Stuart Skelton as Peter Grimes (Peter Grimes, English National Opera). Photograph: Robert WorkmanThe cast is uniformly impressive and if some aspects of the production seem unfulfilled – not least creating a palpable sense of outdoors – and with distracting/detracting motions (I’ll circumnavigate a row of chaps urinating against a wall – an ENO trademark if true to life) then this is certainly compelling theatre to complement a great score and a musical assumption that is top-notch, Skelton giving Grimes a human and softer edge, which makes his volatility all the more shocking.

Always best to be there, in the same building, but ENO has joined the worldwide cinema junket, and Peter Grimes is scheduled to be silver-screened on 23 February.

23 February 2014, Empire Cinema, Leicester Square, London – As a postscript to the above first-night review, there followed an invited opportunity to savour this production of Peter Grimes in the cinema, English National Opera’s first such venture, in conjunction with AltiveMedia. It was shown in some 300 venues in the UK and Ireland and also in selected cinemas worldwide. For all that being in an opera house offers a connection with the performers and a freedom for the eye that cannot be replicated by other means, seeing opera on the big screen brings an immediacy to the action that isn’t necessarily a given in the House itself (partly determined by where one is seated).

Reservations can be expressed about certain aspects of David Alden’s staging, but on this occasion these were swept aside by the well-plotted direction for the movies by Andy Morahan that gave pertinent close-up focus to the singers’ portrayals of The Borough’s characters and with it a vividness that opened up their circumstances and emotions: it was all very involving. Stuart Skelton was once again stellar as Grimes, and, through this medium, Elza van den Heever as Ellen Orford was something of a revelation.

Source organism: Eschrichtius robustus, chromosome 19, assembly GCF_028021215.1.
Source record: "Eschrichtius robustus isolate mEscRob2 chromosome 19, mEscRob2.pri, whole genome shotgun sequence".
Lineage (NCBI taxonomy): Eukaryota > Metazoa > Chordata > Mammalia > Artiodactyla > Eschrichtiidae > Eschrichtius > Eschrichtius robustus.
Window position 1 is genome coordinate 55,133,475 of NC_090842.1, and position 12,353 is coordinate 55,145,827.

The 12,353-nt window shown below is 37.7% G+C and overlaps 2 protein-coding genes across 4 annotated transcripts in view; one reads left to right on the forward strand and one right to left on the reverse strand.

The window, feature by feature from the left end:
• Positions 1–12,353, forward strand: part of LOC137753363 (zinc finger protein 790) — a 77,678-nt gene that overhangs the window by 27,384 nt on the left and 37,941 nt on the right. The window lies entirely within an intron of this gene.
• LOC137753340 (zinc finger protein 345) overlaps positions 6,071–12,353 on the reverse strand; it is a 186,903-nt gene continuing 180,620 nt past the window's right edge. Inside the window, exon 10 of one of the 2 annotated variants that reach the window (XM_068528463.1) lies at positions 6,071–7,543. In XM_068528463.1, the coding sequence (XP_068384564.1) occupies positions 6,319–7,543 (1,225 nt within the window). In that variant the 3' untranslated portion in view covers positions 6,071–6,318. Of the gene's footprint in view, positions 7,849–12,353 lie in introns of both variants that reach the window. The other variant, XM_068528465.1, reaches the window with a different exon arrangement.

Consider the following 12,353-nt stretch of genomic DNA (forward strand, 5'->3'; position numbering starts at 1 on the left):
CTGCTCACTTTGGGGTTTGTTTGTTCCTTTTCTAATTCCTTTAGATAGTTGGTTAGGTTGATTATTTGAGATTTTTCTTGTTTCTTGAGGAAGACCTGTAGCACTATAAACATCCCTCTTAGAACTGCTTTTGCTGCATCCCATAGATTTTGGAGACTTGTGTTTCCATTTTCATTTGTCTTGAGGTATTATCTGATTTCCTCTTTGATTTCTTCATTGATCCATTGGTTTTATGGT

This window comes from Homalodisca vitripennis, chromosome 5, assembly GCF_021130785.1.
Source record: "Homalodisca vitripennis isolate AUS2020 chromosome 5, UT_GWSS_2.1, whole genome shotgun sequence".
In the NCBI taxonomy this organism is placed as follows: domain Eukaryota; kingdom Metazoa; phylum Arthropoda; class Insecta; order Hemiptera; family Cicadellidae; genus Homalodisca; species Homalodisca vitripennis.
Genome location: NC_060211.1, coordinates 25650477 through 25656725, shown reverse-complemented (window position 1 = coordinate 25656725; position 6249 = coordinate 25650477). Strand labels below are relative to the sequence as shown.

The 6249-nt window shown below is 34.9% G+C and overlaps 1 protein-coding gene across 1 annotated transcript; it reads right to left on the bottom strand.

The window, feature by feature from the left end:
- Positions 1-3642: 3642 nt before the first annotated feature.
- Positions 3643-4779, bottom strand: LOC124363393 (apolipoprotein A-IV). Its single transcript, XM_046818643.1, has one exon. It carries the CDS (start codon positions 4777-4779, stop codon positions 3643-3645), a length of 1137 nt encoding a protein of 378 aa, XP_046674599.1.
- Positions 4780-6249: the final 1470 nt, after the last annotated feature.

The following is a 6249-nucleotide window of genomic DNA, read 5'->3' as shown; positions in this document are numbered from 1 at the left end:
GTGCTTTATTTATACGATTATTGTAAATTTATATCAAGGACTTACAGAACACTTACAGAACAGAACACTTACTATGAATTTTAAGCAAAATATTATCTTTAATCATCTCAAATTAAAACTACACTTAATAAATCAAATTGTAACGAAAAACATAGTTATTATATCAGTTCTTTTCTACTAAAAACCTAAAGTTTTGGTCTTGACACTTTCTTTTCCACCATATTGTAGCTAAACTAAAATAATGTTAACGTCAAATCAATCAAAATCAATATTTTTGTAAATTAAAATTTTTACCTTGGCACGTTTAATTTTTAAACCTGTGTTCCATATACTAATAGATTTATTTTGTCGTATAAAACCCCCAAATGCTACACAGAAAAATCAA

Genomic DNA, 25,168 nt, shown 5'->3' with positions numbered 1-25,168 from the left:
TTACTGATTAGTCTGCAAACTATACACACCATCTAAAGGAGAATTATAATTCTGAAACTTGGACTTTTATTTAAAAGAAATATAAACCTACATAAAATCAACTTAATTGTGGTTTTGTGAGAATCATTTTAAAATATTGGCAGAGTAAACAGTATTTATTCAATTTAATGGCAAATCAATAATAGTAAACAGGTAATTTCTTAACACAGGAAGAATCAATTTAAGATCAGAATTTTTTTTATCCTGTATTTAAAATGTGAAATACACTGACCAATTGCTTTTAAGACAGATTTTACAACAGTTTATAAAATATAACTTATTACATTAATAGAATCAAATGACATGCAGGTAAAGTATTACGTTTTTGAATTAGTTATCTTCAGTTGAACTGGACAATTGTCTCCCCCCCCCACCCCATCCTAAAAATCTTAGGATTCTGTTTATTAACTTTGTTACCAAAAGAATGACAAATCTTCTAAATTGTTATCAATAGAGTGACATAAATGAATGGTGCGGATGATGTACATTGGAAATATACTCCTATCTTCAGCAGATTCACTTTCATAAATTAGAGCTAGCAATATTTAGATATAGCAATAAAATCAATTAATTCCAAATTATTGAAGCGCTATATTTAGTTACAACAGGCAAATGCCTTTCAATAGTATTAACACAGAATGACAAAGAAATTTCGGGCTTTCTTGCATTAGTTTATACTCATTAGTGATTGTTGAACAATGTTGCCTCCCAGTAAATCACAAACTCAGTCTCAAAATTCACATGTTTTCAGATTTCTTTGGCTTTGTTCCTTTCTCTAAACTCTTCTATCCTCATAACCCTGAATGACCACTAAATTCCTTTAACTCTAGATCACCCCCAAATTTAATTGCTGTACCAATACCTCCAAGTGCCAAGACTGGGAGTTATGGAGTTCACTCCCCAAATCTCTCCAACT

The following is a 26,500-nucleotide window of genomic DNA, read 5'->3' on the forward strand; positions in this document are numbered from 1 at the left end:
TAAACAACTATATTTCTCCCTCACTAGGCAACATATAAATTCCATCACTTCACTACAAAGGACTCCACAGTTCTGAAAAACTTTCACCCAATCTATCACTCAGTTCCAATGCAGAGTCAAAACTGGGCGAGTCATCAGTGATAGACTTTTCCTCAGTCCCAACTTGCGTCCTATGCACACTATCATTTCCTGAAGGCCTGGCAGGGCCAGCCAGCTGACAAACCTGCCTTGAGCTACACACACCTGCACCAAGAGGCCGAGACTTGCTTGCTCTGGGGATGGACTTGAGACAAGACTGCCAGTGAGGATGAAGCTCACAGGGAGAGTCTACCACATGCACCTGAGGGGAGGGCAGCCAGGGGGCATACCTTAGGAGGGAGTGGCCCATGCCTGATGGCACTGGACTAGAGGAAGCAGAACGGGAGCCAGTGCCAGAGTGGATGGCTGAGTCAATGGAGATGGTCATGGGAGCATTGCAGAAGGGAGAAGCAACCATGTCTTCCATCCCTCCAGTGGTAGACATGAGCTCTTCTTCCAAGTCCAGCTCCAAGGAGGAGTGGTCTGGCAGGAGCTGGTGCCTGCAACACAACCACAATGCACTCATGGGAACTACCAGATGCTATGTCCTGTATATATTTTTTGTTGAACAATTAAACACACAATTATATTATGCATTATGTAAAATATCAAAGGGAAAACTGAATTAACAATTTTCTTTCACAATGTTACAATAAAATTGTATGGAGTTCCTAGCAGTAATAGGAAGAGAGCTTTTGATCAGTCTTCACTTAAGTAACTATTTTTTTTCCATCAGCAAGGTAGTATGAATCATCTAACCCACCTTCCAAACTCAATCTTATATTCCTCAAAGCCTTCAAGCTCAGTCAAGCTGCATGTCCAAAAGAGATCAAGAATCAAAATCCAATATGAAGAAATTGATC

This matinee to-cinema performance was broadcast live, yet, for whatever reason – and I have no technical explanation or solution for this – the picture seemed ‘less live’ and the sound more ‘recorded’ than one would have expected. Of course, in any one cinema the result would no doubt be different, so whether as something ‘designed’ within ENO or effected on its journey to – in my case – the comfortable and bijou Empire No.4 Cinema (just across the road from The Coliseum!), I cannot say.

Gratefully, though, the sound was never too loud (a cardinal mistake for films these days) and was quite dynamic, but the aural aspect seemed somewhat processed and was edgy, the solo voices sometimes ‘lost in space’ in a halo of reverberation, the orchestra occasionally mushy, yet the latter was in greater focus at other times, such as during the ‘Sea Interludes’, given here with a welcome tour of the pit to see players normally hidden from view, Edward Gardner an inspiring presence. Meanwhile the picture was leaning towards low-resolution rather than HD (although it was not claimed to be the latter as far as I know).

While basically good, and it’s welcome and encouraging that ENO has joined the ‘in cinema’ trend – bringing opera to people that may not have a chance to see it in the flesh, and Grimes is a great ‘starter’ – although one can certainly praise Morahan’s direction (his eyes were expert ones to see with, Alden’s production made that more convincing), and subtitles were a boon, I cordially suggest to the good folk at ENO that, even with the allowed-for vagaries of any one cinema’s respective systems, that a higher-resolution picture and less-encumbered sound needs to be sought; it doesn’t need to be louder (oh dear no!) but it does require to shake off what seemed at times far-away and added-to in this particular venue on this day.

One wishes ENO all the best with this venture (I should add that my guest, a Grimes veteran, thought that the relay was terrific and shared none of my technical reservations), which, cinematically, continues in a few months’ time with Terry Gilliam’s stage-direction of Berlioz’s Benvenuto Cellini, which could be a golden production.